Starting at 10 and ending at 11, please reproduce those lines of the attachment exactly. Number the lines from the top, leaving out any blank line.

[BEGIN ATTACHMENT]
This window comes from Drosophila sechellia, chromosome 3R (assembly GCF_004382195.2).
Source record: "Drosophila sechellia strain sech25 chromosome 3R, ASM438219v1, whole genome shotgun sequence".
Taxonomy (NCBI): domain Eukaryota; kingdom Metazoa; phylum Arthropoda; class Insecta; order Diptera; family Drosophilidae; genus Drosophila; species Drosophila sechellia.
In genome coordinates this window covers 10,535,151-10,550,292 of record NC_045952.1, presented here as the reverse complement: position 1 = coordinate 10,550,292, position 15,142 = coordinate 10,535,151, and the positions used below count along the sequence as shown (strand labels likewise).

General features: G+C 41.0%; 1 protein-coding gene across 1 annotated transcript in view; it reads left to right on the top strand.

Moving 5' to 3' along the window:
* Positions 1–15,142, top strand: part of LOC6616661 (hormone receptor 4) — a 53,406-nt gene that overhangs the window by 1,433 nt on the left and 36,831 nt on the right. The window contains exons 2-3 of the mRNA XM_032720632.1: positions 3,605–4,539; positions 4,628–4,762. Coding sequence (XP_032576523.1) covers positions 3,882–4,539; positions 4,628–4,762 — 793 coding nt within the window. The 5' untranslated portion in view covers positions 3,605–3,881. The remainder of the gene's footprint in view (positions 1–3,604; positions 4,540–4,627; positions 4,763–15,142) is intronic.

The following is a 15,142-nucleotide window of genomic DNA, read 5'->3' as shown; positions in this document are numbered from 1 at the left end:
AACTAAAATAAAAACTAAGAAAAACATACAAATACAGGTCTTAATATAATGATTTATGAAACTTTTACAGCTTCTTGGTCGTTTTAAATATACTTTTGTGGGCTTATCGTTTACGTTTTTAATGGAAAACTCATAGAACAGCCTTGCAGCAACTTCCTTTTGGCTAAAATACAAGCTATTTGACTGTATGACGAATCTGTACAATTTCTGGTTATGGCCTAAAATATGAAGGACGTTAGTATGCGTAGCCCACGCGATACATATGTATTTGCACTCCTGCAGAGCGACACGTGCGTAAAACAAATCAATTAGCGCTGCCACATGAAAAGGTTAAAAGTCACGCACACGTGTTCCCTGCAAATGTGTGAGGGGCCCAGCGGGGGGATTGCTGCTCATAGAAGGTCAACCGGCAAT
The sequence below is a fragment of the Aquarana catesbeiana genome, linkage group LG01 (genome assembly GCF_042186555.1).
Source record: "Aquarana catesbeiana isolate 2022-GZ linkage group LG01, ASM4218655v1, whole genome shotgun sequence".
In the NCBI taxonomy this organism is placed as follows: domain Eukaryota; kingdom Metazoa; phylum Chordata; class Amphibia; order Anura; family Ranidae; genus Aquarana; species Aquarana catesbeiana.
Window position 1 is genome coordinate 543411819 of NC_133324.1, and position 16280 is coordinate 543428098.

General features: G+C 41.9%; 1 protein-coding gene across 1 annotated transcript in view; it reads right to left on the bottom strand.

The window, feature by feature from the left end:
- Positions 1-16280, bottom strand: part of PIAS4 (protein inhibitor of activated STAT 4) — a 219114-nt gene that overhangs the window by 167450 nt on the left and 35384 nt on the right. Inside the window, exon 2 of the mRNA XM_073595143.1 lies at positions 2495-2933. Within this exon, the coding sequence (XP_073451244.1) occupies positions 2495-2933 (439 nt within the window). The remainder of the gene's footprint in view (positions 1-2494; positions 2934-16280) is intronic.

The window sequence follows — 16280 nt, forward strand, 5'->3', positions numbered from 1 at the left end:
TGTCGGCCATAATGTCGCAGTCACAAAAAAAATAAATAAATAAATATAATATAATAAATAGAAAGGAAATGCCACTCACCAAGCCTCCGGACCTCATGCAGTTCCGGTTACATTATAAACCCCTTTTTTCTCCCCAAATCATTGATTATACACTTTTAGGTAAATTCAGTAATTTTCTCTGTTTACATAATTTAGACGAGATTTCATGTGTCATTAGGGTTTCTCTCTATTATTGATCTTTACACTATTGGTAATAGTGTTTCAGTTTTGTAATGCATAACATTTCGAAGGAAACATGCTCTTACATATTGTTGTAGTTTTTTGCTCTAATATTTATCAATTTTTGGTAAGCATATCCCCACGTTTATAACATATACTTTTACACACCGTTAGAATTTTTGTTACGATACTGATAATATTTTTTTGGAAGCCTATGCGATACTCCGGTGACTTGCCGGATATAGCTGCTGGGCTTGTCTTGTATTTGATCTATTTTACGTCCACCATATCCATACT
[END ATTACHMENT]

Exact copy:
The sequence below is a fragment of the Aquarana catesbeiana genome, linkage group LG01 (genome assembly GCF_042186555.1).
Source record: "Aquarana catesbeiana isolate 2022-GZ linkage group LG01, ASM4218655v1, whole genome shotgun sequence".